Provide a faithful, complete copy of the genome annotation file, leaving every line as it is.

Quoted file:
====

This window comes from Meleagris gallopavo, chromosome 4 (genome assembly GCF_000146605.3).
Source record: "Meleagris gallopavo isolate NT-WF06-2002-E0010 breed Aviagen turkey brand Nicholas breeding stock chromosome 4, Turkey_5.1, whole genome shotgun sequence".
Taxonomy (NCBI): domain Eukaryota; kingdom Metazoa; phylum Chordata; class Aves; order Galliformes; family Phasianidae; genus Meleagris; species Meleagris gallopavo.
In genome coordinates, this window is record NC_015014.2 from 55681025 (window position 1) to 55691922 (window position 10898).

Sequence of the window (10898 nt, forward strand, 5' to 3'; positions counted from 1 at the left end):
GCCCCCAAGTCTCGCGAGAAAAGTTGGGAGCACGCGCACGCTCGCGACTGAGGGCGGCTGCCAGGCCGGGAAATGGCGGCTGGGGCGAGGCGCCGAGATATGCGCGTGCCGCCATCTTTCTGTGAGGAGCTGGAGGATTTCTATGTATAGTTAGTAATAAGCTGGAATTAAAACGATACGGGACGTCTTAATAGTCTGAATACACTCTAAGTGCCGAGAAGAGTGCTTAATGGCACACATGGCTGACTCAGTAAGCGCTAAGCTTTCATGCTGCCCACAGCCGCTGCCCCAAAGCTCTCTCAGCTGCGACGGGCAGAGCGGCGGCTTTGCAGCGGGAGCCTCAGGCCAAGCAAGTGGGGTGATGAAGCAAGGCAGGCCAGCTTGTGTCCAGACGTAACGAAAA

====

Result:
This window comes from Meleagris gallopavo, chromosome 4 (genome assembly GCF_000146605.3).
Source record: "Meleagris gallopavo isolate NT-WF06-2002-E0010 breed Aviagen turkey brand Nicholas breeding stock chromosome 4, Turkey_5.1, whole genome shotgun sequence".
Taxonomy (NCBI): domain Eukaryota; kingdom Metazoa; phylum Chordata; class Aves; order Galliformes; family Phasianidae; genus Meleagris; species Meleagris gallopavo.
In genome coordinates, this window is record NC_015014.2 from 55681025 (window position 1) to 55691922 (window position 10898).

Sequence of the window (10898 nt, forward strand, 5' to 3'; positions counted from 1 at the left end):
GCCCCCAAGTCTCGCGAGAAAAGTTGGGAGCACGCGCACGCTCGCGACTGAGGGCGGCTGCCAGGCCGGGAAATGGCGGCTGGGGCGAGGCGCCGAGATATGCGCGTGCCGCCATCTTTCTGTGAGGAGCTGGAGGATTTCTATGTATAGTTAGTAATAAGCTGGAATTAAAACGATACGGGACGTCTTAATAGTCTGAATACACTCTAAGTGCCGAGAAGAGTGCTTAATGGCACACATGGCTGACTCAGTAAGCGCTAAGCTTTCATGCTGCCCACAGCCGCTGCCCCAAAGCTCTCTCAGCTGCGACGGGCAGAGCGGCGGCTTTGCAGCGGGAGCCTCAGGCCAAGCAAGTGGGGTGATGAAGCAAGGCAGGCCAGCTTGTGTCCAGACGTAACGAAAA